According to the World Energy Council, water supplied 71% of the world’s renewable energy in 2016. Hydropower stations generate electricity by capturing the energy from flowing water. That water may be flowing in a river or from a reservoir. It works like this:
- Water rushes from a high point to a low point. A dam or natural incline of a waterfall can create those high and low points.
- As the water falls, it forces the blades of a turbine to spin. The action of the turbine converts the falling water’s energy into a mechanical form of energy.
- Generators that are connected to the turbines take that mechanical energy and convert it into electricity.
- Power lines send the electricity from the generators to homes and businesses.
There’s one more aspect to this that’s essential to proper operations. The water entering the turbine can’t be filled with trash. The EPA believes around 80 percent of the trash found on beaches came from the land. Much of it is food packaging and beverage cans and bottles. When that trash and recycling finds its way into rivers and into hydroelectric power stations, it can damage equipment and impede water flow.
Is That Much Trash Really in Our Waterways?
The amount of trash and debris in rivers is astounding. In 2010, the Great Mississippi River Cleanup began. In less than a decade, volunteers have already removed more than 513,000 pounds of trash and recycling from the river.
Each year, Riverkeeper Sweep volunteers clean up trash from the shores of the Hudson River in New York. In 2018, 38 tons of trash was removed.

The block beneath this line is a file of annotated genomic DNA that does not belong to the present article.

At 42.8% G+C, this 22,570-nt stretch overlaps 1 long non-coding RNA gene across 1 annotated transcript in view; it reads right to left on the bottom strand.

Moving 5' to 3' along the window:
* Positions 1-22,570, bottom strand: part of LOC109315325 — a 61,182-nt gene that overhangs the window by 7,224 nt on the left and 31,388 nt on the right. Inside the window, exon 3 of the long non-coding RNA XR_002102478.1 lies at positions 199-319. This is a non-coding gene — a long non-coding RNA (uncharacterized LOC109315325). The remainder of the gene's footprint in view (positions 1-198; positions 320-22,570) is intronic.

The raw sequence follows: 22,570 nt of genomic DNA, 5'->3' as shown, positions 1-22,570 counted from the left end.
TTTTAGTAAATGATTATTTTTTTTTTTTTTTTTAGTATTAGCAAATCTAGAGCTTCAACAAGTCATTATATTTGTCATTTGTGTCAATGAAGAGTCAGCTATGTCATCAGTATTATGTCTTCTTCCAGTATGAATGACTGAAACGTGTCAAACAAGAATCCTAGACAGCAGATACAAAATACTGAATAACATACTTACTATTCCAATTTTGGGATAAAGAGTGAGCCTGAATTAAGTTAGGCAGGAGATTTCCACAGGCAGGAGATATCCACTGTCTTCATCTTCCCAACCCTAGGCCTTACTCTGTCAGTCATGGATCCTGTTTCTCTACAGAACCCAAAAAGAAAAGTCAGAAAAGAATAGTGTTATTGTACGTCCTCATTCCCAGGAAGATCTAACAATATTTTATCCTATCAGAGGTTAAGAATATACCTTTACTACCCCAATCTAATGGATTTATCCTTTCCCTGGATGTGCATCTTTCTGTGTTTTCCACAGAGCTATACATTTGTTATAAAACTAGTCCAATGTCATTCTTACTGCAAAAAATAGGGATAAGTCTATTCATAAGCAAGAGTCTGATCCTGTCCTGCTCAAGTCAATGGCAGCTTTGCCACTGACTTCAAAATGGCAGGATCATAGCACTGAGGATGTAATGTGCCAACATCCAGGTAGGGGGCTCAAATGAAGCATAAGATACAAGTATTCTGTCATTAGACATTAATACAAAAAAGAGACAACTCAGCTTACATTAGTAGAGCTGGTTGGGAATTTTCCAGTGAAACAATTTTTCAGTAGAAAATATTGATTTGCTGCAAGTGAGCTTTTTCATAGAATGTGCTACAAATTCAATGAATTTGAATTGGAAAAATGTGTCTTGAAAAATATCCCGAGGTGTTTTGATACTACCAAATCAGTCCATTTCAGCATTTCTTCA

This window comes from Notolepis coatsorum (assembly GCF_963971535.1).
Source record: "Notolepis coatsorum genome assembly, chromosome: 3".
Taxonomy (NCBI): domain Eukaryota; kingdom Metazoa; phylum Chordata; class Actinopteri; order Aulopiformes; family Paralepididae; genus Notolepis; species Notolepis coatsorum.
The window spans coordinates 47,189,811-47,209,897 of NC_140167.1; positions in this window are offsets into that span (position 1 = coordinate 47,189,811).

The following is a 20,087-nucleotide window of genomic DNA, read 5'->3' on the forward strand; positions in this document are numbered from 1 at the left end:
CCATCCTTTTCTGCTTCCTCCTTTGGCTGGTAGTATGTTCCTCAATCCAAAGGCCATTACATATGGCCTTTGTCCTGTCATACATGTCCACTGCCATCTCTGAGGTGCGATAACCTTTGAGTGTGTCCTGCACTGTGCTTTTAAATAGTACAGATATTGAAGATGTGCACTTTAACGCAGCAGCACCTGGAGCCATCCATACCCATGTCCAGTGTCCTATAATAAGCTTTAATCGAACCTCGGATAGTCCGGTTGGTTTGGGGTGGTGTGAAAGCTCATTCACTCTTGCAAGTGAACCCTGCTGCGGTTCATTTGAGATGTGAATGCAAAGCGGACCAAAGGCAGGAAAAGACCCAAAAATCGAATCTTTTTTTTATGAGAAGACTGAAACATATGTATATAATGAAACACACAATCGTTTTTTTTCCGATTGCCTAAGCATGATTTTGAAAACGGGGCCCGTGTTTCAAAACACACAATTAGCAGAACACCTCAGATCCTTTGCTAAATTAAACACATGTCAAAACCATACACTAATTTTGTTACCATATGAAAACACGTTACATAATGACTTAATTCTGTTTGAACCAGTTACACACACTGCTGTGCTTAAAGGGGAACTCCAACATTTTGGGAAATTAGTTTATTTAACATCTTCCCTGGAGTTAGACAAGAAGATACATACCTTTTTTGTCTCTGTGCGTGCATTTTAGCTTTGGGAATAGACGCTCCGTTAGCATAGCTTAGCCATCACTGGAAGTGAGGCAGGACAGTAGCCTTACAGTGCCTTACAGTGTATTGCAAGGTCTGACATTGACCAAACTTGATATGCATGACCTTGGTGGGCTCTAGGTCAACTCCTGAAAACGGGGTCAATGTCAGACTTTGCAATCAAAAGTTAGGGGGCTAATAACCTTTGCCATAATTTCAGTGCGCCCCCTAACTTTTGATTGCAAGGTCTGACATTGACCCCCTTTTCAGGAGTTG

Where does all this trash come from? Trash may fly out of a truck bed when it’s not secured. Some flies out of open car windows on a gusty day. It can be deliberately tossed out. People may not properly dispose of food packages after a picnic. Wind can blow it from recycling containers and dumpsters that are not closed. To prevent this from happening, consumers need to be careful about disposing items and reusing packaging as much as possible.
You also have the debris that naturally ends up in waterways. An old tree on the bank of a river may fall in after a storm. Branches may snap off trees after an ice storm and end up in a river. Leaves that fall off the trees in the fall will end up in some of the nation’s rivers. That debris is biodegradable, but it can clog the screens on water intake pipes at hydroelectric plants and cause problems.
How Do Hydroelectric Plants Keep the Trash Out?
There are two components to trash and debris removal at a hydropower station. Trash or bar racks are metal screens placed over a water intake pipe. These metal grids prevent things like fallen branches, trash, and recyclable containers from going into the pipe connected to a turbine.
Those screens need to be cleared from time to time. That’s the job of a hydropower trash rake. The rake removes the debris and trash from the screen automatically. This keeps the screen clear so that operations are not impeded.
If the screen is not cleaned, air bubbles can get in and damage the turbine. Low water pressure is all it takes for the air bubbles to form It could be from a blocked screen or low water levels in a river or reservoir. To prevent pockmarks in the turbine blades and the vibrations that can come with it, the plant must shut down and wait until water flow is corrected. This can cause power outages for people served by that plant.
Hydropower trash rakes can work quickly. Catronic Series Trash Rakes clear a 200-foot section at depths of up to 100 feet. The ability to lift up to 20 tons makes it a powerful system for removing fallen trees from trash racks. The hydropower trash rake can work automatically or with someone operating the system and manually removing logs, trash, and other forms of debris.
What does your hydroelectric power station need to keep equipment in prime condition and working efficiently? The professionals at Lakeside Equipment Corporation can help you find the perfect solution. Call 630-837-5640 or email email@example.com for more information.